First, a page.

Debt Advice

As Americans, most of us are up to our eyeballs in debt! It’s a way of life in this country, and most of don’t think twice before buying that car, putting those clothes on our Visa, or making payments on a computer, a fancy vacuum or a stereo system.

It’s only $ xx.xx a month/week/year, right? Wrong. Some sound debt advice has always been don’t spend more then you make, but how many of us really follow that rule?

Americans have been conditioned to accept debt as a way of life. Many of us don’t even realize how much we owe, or how long it will take us to get out of debt. We could all use a crash course in debt management.

Secured and Unsecured Debt

It is important to understand the difference between secured debt and unsecured debt.

The average working class citizen, if asked what secure debt they owe, will say immediately “My house and my car.”

A car, contrary to popular belief, is NOT secured debt.

The value of the car is rarely as much as the total owed debt, and your creditor will not normally accept the surrender of your vehicle as payment in full.

The ONLY secured debt most people have is their house loan.

You may be asking yourself at this point “So what? I have debt. How bad can that be? After all, everyone has it.”

Unfortunately, being in the same pickle as everyone else doesn’t make it less of a pickle.

Why Debt is Bad

If you are heavily in debt, you are tied to your current income situation. You can’t move laterally or even take a better job somewhere else if you can’t afford the intervening gap with no paycheck. If your job is stressful, you don’t have the option of taking a less stressful job if it would mean a large cut in pay.

As a mother, you may be tied to your job, unable to come home as a stay at home mom due to debt.

You could have to invest in a new wardrobe for some work environments, and pay for alterations and dry cleaning.

You might even have to buy a second car so both you and your spouse can work, and then pay extra insurance, gasoline and maintenance costs.

When you decide to go into debt, you are gambling that you will be making the same money tomorrow as you are today.

But what if tomorrow’s income disappears? Another piece of debt advice: don’t count your money before it’s earned.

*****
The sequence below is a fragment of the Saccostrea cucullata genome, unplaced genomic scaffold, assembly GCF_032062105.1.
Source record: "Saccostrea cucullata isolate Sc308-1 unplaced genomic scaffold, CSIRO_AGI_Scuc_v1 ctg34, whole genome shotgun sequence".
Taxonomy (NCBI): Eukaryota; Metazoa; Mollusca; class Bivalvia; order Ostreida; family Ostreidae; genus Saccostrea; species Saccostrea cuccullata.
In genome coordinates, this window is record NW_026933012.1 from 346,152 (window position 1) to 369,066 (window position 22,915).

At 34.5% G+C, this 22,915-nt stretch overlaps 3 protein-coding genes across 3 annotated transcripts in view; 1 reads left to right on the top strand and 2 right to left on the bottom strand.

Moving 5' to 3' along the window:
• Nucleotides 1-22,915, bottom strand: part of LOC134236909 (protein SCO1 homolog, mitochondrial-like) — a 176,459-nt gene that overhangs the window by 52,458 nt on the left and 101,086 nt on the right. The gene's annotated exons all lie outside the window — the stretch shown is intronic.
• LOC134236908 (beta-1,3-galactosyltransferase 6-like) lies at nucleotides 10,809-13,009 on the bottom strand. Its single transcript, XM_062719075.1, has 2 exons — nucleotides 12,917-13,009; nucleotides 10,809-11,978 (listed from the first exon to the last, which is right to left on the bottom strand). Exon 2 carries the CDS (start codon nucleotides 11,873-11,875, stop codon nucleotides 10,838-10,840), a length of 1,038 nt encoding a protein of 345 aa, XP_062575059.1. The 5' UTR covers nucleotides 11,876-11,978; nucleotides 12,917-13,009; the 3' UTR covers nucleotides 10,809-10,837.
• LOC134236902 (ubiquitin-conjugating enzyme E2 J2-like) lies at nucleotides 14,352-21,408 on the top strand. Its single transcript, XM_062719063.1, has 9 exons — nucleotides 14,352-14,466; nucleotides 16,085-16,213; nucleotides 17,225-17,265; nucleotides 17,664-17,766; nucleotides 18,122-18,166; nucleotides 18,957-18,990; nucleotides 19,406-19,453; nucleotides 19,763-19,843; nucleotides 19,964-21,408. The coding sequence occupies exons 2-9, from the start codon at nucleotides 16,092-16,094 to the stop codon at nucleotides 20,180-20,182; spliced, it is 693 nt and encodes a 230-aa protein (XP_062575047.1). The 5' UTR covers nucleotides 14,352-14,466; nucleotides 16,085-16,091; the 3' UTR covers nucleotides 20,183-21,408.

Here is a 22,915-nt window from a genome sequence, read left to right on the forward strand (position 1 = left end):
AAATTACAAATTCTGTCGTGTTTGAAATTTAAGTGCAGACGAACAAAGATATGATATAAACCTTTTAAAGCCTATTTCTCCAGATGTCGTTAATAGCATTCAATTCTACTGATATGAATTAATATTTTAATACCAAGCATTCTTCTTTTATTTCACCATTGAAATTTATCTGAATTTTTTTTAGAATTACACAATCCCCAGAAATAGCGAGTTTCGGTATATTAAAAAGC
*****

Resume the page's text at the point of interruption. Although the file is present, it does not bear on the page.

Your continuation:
Upside Down Debt

Upside down debt is when you owe more money than an item is worth. This is usually because the finance charges add so much to the original debt that it outstrips the current value of the item, or because the item depreciates faster than you can pay down the debt.

Remember the car? Most consumer debt is upside down.

Is Any Debt Acceptable?

A home loan, IF it is not upside down and the homeowner put down a good deposit is generally the only form of secured, or ‘good’ debt.

Car loans are sometimes a necessary debt.

They constitute one of the only circumstances under which consumer debt may be acceptable.

A good piece of debt advice; keep your vehicle for double the length of your loan.

If you finance a vehicle for 4 years, keep it 8 years, and keep making payments for your vehicle into a savings account for the last 4 years.

When you are ready to buy another vehicle, you will have the cash available to do it.

Student loans are the other ‘acceptable’ form of consumer debt, but this only applies if the college education is geared towards a career goal – you shouldn’t go to college just for the ‘experience’. Parents should refrain from paying for their children’s college tuition if it is going to force them into debt.

Credit Cards

The number one rule of debt advice experts everywhere: ONLY ONE credit card, and ONLY for emergencies. An emergency is NOT an impulse to buy the on-sale sweater, or being too tired to cook dinner.

A credit card is for times when one is required, like paying for an emergency tow or a deposit on a rental car, and should ALWAYS be paid in full at the end of the month.

Can You Afford to Be a Stay-at-Home Mom?

For some families, being in debt is the one reason moms work outside the home. Once you are out of debt, staying at home with your kids and living within your means is not only possible, it just might be the most rewarding part of your life.

Nearly every family, who does not have an overwhelming amount of consumer debt, is able to have one parent stay at home by following tactics on this site.

Check out this Cost of Working Calculator to see how much it costs you to go to work every day.

A good piece of debt advice: when you say “no” to debt, you set a good example for your children by saving and you provide them with a better future. You can rest assured that your children are under the best care possible: yours.

Being a stay-at-home mom has benefits that can touch every aspect of your life, and learning debt management can bring you closer to achieving that dream.

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